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LifestyleColumnistsJessica Damiano

Can black soldier fly maggots solve the world’s food crisis?

Although it's yucky looking,

Although it's yucky looking, "dog vomit" slime mold is harmless. Photo Credit: Cornell University, Bugwood.org / Sandra Jensen

I’d like to introduce you to the black soldier fly larva, and as icky as it might look, it’s a very beautiful thing. The beneficial maggots, which may be black, brown or white, are being eyed as potential solutions to the world’s food shortages, and you might even have some of these master recyclers in your own backyard.

The black soldier fly (Hermetia illucens) is incapable of causing any harm. In its adult stage it has no mouth, so it doesn’t eat, regurgitate or bite, and therefore doesn’t carry or spread disease like other flies do. It lives only to mate and reproduce, perishing less than a week after reaching maturity.

And its larval stage holds remarkable potential: Not only are the maggots themselves perfectly edible (if one were so inclined), but they’re also remarkably adept at consuming decaying matter and converting waste into a highly sustainable, calcium-, protein- and amino acid-rich biomass that’s being eyed by the farming industry as a replacement for farm-animal and fish food.

In the compost pile, the end product of their rapid-speed munching is sludge-like, not crumbly, as one would expect, so it doesn’t lend itself as a hospitable host for non-beneficial flies. As a consequence, the pest population takes a hit.

So if you see one, let your little visitor be. He won’t be around long, but his progeny could change the world someday.

DEAR JESSICA: I have been seeing in my flower bed this crazy looking mushroom-spore-like, light-orange, irregular-shaped growth. It looks like throw up. My garden has black mulch in it. Have you heard of this and what can I do to stop it from returning? I have been digging it up and throwing it away.

— Nancy Bajorski,

via email

DEAR NANCY: Ah, the ol’ “dog vomit” fungus — I know it well! Its nickname’s origin is obvious, once you take one look at it, especially if you have a canine companion, or an eagle eye, as you apparently do. But if we’re being official, this slime mold goes by Fuligo septica.

The fungus, which thrives in cool, shady, dark places and feasts on decaying matter like your mulch, poses no danger to flora or fauna. Its biggest offense is its appearance.

If it bothers you to look at it, keep removing it. Otherwise, if left alone, it will turn black and disappear on its own in a few days.

DEAR JESSICA: I noticed my holly tree leaves are yellow with black patches on them. I don’t know if it is mold. There are plenty of flowers on the tree, which is 3 12 years old.

— Marilyn,

via email

DEAR MARILYN: It sounds like your tree has holly leaf spot, a fungal disease. Your first course of action should be to open up the tree to increase air circulation between its branches. Do this by pruning off any crowded or crisscrossed branches, as well as any that are diseased or dead. Be sure to cut them near where they meet the main trunk.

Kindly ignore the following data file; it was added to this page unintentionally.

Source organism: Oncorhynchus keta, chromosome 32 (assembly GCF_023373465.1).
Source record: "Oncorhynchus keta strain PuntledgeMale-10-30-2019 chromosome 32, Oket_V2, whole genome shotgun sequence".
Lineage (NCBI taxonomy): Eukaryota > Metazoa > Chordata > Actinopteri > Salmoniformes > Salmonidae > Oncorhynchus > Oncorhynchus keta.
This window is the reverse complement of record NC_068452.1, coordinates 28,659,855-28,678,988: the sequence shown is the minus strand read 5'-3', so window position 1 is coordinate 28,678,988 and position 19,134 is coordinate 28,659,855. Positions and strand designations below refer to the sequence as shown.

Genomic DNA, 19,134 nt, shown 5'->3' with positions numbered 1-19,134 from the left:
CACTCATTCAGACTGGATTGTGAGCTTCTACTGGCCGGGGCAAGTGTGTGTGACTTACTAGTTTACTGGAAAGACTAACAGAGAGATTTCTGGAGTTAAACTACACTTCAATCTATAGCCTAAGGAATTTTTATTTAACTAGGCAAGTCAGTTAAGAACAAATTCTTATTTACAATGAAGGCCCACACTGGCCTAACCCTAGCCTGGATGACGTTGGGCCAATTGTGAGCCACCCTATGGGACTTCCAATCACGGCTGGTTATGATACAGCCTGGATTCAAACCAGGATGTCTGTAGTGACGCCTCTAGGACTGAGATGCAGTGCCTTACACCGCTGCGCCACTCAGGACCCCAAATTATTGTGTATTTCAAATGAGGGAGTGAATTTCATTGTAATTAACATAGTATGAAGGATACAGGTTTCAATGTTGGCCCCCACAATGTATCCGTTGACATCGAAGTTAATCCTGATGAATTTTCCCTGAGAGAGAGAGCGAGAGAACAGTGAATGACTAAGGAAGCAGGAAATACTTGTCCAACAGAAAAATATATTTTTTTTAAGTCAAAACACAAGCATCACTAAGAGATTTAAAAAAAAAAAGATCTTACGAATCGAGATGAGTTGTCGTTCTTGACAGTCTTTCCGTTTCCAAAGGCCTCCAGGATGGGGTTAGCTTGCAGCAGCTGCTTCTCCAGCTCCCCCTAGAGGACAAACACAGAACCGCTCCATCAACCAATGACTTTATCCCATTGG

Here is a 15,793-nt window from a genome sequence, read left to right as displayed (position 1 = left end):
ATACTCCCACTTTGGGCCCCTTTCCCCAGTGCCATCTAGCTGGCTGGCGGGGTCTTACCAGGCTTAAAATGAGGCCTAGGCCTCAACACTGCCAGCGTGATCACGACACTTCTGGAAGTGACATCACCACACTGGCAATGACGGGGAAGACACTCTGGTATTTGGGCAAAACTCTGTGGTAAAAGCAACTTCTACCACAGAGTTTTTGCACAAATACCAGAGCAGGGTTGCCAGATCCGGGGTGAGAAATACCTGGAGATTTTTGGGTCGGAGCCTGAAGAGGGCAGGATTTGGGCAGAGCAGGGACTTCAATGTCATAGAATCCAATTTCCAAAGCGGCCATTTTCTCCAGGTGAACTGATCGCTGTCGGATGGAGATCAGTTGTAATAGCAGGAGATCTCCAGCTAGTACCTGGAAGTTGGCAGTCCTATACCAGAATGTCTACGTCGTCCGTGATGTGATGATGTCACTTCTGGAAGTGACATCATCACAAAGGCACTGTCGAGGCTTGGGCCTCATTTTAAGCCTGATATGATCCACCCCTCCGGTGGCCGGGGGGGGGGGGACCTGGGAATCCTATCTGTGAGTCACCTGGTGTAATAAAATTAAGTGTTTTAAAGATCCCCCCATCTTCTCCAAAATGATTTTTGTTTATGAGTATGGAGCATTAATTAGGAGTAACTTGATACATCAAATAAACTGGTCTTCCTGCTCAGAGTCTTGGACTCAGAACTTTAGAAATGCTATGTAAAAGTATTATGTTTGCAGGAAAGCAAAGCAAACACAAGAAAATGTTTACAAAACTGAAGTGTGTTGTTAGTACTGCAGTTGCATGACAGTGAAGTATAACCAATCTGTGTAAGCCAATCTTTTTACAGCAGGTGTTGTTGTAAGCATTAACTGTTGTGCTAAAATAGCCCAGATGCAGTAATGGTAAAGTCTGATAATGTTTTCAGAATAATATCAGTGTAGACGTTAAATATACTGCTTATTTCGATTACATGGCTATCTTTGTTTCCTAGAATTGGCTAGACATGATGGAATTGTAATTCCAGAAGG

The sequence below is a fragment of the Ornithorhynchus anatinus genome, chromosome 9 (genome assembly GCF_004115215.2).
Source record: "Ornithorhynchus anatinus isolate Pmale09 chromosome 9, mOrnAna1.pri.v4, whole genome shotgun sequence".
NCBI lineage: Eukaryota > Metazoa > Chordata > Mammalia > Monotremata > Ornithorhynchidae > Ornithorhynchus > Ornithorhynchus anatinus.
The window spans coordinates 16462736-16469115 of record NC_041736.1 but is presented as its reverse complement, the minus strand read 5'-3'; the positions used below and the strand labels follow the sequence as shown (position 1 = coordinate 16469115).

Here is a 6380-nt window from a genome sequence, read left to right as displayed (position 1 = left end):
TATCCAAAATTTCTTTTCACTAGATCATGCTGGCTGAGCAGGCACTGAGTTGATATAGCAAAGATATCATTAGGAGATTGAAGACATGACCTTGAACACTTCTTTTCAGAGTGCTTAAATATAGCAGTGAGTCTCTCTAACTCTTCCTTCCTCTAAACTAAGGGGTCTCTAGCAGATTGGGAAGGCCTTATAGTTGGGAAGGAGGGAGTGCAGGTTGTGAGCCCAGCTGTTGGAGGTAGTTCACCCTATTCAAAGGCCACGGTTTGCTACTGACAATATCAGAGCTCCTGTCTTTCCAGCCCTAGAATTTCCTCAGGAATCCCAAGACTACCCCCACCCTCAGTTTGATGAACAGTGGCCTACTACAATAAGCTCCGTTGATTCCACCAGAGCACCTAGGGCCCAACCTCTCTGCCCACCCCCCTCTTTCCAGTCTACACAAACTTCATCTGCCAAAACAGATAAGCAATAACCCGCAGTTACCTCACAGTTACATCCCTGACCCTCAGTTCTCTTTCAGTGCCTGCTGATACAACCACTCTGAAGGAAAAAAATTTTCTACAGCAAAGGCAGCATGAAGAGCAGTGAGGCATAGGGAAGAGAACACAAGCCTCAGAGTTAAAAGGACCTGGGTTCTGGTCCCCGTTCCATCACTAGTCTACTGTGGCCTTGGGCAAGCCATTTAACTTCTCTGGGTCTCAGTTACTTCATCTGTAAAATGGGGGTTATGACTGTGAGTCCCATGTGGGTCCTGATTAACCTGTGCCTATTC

Next, spray the tree every two weeks during summer with the fungicide thiophanate-methyl, diluting according to package directions. Also drench the soil around the tree with the same fungicide (following specific dilution instructions on the label for drenching — these will be different than for spraying).

Avoid overhead watering, which leaves foliage wet and encourages the growth of molds and fungi. Instead, aim water directly at the soil. Finally, be sure to clean up any fallen leaves and plant debris from the area, as the pathogen can transfer from them to the soil and back to your plants.

DEAR JESSICA: Last fall I selectively pruned my hydrangea bush to ensure blossoms this summer. The unpruned stalks grew so tall and laden with flowers that they are falling over. As you can see, the branches in front are hiding my lilies. The pruned stalks have also grown quite high, and I foresee the problem repeating next year. Is it possible to prune this fall so that I can assure blooms next year and, at the same time, prevent any stalks from becoming unwieldy?

— Mary Gallagher,

Garden City

DEAR MARY: The thing about pruning is that it coaxes the plant to grow. When a branch tip is cut, it forks and produces two new branches, which results in a fuller plant. That’s why, although it may seem counterproductive, my advice to those seeking bigger, fuller plants is usually to cut them. You don’t say whether you pruned the branches completely off or cut them midway, but based on your report that it has since grown rampant, I suspect the latter.

When pruning hydrangeas, timing is important to avoid removing buds that will become next year’s blooms. But if you just want to remove those two flopped-over branches, you can do so at any time without harming the plant. Be sure to cut them completely off — all the way back to the main part of the plant. Since summer’s end is less than two months away, you might want to wait until the flowers fade, so you can continue to enjoy them these next few weeks.

Each hydrangea species has specific pruning guidelines. Yours are a macrophylla, so if you needed to do a real pruning (to thin crowded branches or to improve shape or maintain size), you would have to do so in late summer, as soon as the flowers fade, but never after September. To do so, remove weaker stems from the base of the plant, being careful to retain several stems of old wood, which will produce next year’s flowers. From the looks of it, though, you don’t need to do that this year. Just remove those two stems and you should be fine.

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